The lush buds of spring are everywhere now, despite the recent rain and storms. It is also World Poetry Day tomorrow, so that’s two great reasons to be filled with celebratory joy!
Poetry is a daily part of life for many people. It adds beauty, vision, inspiration, solace, and humour to life.
Like spring bulbs under earth, the joy of a poetic spirit is, I believe, in all of us. It might be buried deep under mundane practical necessities, a daily grind of unpalatable chores, or an inbox full of tedious spreadsheets, but it’s in there somewhere, so let’s dig deep into our jaded hearts, retrieve our neglected souls, and revisit the intensity and wonder of the world through a few diamond-cut words, strung like jewels on a spider web.
To help you, here is a selection of poetry excerpts about spring and nature from around the world, taken from the beautiful array of old books on our Darwin poetry shelves. So sit back, let go of the incessant clamouring of the mundane world for a little while, and allow poets; the aural artists, wordsmiths and magicians of our planet to envelop you in the soft gauze of exquisitely chosen words, and rhythmical iambics, and enjoy the imagery that rises up in a vision before you.
"I am only a man, and yet sometimes
The green skin of unripened limes
Or the rose and gold of a naked heel
Take hold of my heart and make it feel."
(From the poem, Loving Things.)Coloured Stars. Versions of Fifty Asiatic Love Poems by Edward Powys Mathers. Published by B.H.Blackwell. 1919. A slim paper bound volume with uncut edges.
"Spring breaks upon the land. Waves roll
Of green and gold into the gardens,
Foam white on cherry trees.
Yes, I have seen
The little puppet hands of chestnut buds
That flutter at the sun-
April’s pale feet that glitter in the green,
April with bird-song came to steal my soul."
(The Coming of April, by Iris Murdoch, at 18 years.)600 years of Bristol Poetry. Edited by Edward Martin and Bill Pickard. Published by Arts and Leisure Committee of the City and County of Bristol. 1973. Bound with decorative marbled paper front and back boards.
"The dragon-fly hangs glittering on the reed,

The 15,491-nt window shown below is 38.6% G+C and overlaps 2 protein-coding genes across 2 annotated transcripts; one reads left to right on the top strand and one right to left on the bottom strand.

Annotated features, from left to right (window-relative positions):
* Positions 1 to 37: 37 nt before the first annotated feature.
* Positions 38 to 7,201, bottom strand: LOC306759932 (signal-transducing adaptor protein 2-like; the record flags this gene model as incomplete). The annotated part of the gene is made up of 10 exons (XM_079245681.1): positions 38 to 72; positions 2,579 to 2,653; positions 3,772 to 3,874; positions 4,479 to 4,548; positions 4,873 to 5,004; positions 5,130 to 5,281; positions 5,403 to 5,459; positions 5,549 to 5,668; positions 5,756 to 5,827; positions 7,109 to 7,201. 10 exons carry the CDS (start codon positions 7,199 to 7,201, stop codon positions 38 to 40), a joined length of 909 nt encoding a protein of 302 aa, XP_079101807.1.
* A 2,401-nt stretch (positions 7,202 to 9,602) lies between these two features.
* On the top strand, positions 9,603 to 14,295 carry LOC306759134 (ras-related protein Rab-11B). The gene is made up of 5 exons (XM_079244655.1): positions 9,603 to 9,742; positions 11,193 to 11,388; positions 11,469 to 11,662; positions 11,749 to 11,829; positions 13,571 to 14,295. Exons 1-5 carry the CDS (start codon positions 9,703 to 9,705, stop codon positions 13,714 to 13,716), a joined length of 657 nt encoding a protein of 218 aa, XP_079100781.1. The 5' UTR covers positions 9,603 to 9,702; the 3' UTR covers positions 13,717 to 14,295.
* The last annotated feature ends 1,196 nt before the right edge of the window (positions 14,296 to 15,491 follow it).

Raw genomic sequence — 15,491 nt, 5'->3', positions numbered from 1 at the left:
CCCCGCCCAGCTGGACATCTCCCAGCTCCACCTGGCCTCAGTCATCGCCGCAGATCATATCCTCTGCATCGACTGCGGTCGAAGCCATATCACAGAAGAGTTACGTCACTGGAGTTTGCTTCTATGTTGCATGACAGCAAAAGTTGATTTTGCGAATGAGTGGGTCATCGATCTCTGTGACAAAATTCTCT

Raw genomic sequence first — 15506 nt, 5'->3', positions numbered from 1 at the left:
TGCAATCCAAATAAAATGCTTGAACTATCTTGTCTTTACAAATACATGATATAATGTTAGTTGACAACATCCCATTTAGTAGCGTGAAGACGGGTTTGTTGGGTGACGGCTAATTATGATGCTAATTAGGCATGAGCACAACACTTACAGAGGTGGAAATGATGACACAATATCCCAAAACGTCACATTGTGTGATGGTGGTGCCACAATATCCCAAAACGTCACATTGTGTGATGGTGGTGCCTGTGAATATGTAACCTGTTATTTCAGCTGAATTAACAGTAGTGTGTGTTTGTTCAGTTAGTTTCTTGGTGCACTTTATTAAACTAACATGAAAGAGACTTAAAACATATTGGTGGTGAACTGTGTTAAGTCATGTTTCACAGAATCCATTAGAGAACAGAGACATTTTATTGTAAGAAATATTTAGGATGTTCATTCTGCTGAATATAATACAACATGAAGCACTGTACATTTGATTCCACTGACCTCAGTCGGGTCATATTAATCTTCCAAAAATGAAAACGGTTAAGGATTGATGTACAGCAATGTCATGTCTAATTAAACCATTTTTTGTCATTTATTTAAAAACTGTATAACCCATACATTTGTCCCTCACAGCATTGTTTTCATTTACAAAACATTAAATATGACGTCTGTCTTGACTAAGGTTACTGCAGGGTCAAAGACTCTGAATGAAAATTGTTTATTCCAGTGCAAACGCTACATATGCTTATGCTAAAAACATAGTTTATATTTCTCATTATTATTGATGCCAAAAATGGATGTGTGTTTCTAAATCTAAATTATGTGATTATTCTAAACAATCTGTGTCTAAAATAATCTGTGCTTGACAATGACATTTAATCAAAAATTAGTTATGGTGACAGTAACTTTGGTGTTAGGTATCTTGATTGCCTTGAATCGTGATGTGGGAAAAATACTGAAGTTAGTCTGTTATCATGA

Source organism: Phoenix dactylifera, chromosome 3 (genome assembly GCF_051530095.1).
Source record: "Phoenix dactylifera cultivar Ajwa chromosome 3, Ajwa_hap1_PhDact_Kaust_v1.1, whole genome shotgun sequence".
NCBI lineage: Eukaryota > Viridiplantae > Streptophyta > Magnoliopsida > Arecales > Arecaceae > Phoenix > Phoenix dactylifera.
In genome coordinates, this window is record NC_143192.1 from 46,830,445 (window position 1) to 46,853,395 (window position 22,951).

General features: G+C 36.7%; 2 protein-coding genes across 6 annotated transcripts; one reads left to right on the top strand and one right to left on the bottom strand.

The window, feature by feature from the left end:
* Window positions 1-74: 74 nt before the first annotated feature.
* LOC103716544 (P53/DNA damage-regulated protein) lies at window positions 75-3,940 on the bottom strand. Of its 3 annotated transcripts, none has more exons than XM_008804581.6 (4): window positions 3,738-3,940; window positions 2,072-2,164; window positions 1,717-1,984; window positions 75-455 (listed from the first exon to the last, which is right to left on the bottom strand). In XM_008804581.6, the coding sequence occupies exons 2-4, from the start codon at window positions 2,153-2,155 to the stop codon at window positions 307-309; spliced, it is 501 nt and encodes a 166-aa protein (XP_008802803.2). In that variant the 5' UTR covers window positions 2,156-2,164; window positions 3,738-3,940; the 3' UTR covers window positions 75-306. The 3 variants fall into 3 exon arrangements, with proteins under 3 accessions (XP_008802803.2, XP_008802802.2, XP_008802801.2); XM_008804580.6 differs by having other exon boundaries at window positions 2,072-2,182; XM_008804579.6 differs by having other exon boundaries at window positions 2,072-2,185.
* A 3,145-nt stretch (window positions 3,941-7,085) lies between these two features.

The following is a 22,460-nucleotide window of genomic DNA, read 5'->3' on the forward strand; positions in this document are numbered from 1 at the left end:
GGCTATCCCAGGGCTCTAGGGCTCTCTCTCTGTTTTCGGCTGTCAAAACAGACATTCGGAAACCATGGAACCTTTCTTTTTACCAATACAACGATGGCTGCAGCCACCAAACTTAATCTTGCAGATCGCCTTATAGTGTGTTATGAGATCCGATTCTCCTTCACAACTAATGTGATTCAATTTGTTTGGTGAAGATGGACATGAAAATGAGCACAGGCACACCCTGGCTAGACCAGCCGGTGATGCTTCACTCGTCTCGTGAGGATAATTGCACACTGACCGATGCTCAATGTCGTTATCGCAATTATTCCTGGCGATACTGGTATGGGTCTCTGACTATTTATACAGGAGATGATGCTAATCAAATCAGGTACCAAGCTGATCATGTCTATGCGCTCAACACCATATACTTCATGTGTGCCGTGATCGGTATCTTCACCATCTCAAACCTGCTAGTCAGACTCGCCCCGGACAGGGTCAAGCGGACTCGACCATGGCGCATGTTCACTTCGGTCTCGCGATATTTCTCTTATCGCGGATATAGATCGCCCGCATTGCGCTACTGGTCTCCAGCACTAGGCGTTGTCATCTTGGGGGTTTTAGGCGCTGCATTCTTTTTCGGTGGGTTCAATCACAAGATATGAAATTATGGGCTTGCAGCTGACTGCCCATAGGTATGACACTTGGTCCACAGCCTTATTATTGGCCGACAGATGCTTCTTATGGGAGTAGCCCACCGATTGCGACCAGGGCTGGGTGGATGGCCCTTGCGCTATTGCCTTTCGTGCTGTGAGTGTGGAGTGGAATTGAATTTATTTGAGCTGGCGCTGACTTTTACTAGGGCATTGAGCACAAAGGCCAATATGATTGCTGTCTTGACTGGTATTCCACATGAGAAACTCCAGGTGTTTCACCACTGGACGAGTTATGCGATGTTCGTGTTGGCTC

The spider swings across his filmy thread,
And gleaming fishes, darting to and fro,
Make restless silver in the pools below…."
(From The Lady of La Garaye. By the Hon. Mrs Norton).Third edition published by Macmillan and Co. 1862. Bound in glossy bottle green leather with a richly ornate wide gilt border surrounding the front cover.
"Under the glassy, cool, translucent wave,
In twisted braids of lilies knitting
The loose train of thy amber-dropping hair.."
(From Comus.)The Poetical Works of John Milton. In Four Volumes. Published in 1842. Bound in worn, but beautiful, red leather and decoratively embossed with gold.
"Here, lilac, with a branch of pine,
Here, out of my pocket, some moss…..
And twigs of maple and a bunch of wild orange and chestnut,
And stems of currants and plum-blows, and the aromatic cedar."
(Excerpts from the poem, These I Singing in Spring.)Poems from Leaves of Grass. By Walt Whitman. Published by Dent and sons. 1913. Complete with delicately coloured illustrations.
These are all so beautiful, but my favourite is Shelley’s The Witch of Atlas. A story, in the form of a green and glowing poem about a lady witch, the life she leads, and the pranks she plays on mortals, and it glitters with intense imagery;
"The first born love out of his cradle leapt,
And clove dun chaos with his wings of gold,
And like a horticultural adept,
Stole a strange seed, and wrapped it up in mould,
And sowed it in his mother’s star…."The Poetical Works of Percy Bysshe Shelley. Published by E Moxon, Son and Co. Bound in royal blue leather and embossed with gold and black.
So, though World Poetry Day is just once a year, and exists to celebrate poets and their poems all over the world, let this selection inspire you to soak up a little creative magic and inspiration for yourself, every day. With spring tantalising us around the next corner, I hope these poems also fill you with the ecstasies of the season in your every jaunty step.
Be like a child again. Poets, artists, creatives and entrepreneurs know this. Let’s take a leaf out of their books and allow the detail, beauty and wonder of spring all around us to feed our minds and hearts, and take a more creative and playful approach to our day. Just think how much more exciting and successful our ventures could be if we all do that!
So do come and be inspired by our eclectic poetry collection, here in the Darwin room. We have the epic, the romantic, the tragic and the comic. From Milton, Browning, and Byron, through to Walter de la Mare, Indian love poetry and Lewis Carroll, so something to suit your every mood.